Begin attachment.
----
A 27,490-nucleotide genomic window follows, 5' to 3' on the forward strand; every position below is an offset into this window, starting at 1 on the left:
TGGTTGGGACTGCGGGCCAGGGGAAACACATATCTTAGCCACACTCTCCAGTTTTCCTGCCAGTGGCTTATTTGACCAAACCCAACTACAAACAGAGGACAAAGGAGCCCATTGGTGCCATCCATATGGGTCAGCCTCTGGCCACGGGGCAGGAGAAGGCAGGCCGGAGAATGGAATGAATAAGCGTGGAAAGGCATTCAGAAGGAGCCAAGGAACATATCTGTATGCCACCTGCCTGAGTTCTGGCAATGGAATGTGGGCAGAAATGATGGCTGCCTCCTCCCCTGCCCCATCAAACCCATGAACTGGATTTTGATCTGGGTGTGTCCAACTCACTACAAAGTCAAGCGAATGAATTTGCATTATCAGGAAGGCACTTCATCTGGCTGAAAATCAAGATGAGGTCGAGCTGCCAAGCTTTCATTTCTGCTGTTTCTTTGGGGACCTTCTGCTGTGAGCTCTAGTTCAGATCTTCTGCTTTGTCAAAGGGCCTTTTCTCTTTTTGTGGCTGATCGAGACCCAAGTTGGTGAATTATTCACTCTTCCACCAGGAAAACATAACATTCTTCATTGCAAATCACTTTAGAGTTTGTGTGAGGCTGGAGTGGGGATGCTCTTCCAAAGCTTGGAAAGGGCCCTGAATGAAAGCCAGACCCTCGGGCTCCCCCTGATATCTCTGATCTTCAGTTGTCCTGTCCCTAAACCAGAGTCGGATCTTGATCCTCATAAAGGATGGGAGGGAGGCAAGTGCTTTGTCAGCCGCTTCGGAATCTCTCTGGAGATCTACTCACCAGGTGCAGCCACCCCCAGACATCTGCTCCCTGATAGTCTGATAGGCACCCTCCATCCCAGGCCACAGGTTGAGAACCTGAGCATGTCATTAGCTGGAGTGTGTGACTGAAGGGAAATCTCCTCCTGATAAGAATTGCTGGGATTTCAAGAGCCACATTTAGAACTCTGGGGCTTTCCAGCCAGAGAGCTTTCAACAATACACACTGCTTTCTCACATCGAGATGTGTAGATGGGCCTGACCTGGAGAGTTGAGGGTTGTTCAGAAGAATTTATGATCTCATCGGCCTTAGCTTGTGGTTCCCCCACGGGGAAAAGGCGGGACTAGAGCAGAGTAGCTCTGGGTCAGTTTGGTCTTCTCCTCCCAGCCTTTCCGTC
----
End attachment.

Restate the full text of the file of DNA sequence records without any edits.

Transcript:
A 27,490-nucleotide genomic window follows, 5' to 3' on the forward strand; every position below is an offset into this window, starting at 1 on the left:
TGGTTGGGACTGCGGGCCAGGGGAAACACATATCTTAGCCACACTCTCCAGTTTTCCTGCCAGTGGCTTATTTGACCAAACCCAACTACAAACAGAGGACAAAGGAGCCCATTGGTGCCATCCATATGGGTCAGCCTCTGGCCACGGGGCAGGAGAAGGCAGGCCGGAGAATGGAATGAATAAGCGTGGAAAGGCATTCAGAAGGAGCCAAGGAACATATCTGTATGCCACCTGCCTGAGTTCTGGCAATGGAATGTGGGCAGAAATGATGGCTGCCTCCTCCCCTGCCCCATCAAACCCATGAACTGGATTTTGATCTGGGTGTGTCCAACTCACTACAAAGTCAAGCGAATGAATTTGCATTATCAGGAAGGCACTTCATCTGGCTGAAAATCAAGATGAGGTCGAGCTGCCAAGCTTTCATTTCTGCTGTTTCTTTGGGGACCTTCTGCTGTGAGCTCTAGTTCAGATCTTCTGCTTTGTCAAAGGGCCTTTTCTCTTTTTGTGGCTGATCGAGACCCAAGTTGGTGAATTATTCACTCTTCCACCAGGAAAACATAACATTCTTCATTGCAAATCACTTTAGAGTTTGTGTGAGGCTGGAGTGGGGATGCTCTTCCAAAGCTTGGAAAGGGCCCTGAATGAAAGCCAGACCCTCGGGCTCCCCCTGATATCTCTGATCTTCAGTTGTCCTGTCCCTAAACCAGAGTCGGATCTTGATCCTCATAAAGGATGGGAGGGAGGCAAGTGCTTTGTCAGCCGCTTCGGAATCTCTCTGGAGATCTACTCACCAGGTGCAGCCACCCCCAGACATCTGCTCCCTGATAGTCTGATAGGCACCCTCCATCCCAGGCCACAGGTTGAGAACCTGAGCATGTCATTAGCTGGAGTGTGTGACTGAAGGGAAATCTCCTCCTGATAAGAATTGCTGGGATTTCAAGAGCCACATTTAGAACTCTGGGGCTTTCCAGCCAGAGAGCTTTCAACAATACACACTGCTTTCTCACATCGAGATGTGTAGATGGGCCTGACCTGGAGAGTTGAGGGTTGTTCAGAAGAATTTATGATCTCATCGGCCTTAGCTTGTGGTTCCCCCACGGGGAAAAGGCGGGACTAGAGCAGAGTAGCTCTGGGTCAGTTTGGTCTTCTCCTCCCAGCCTTTCCGTC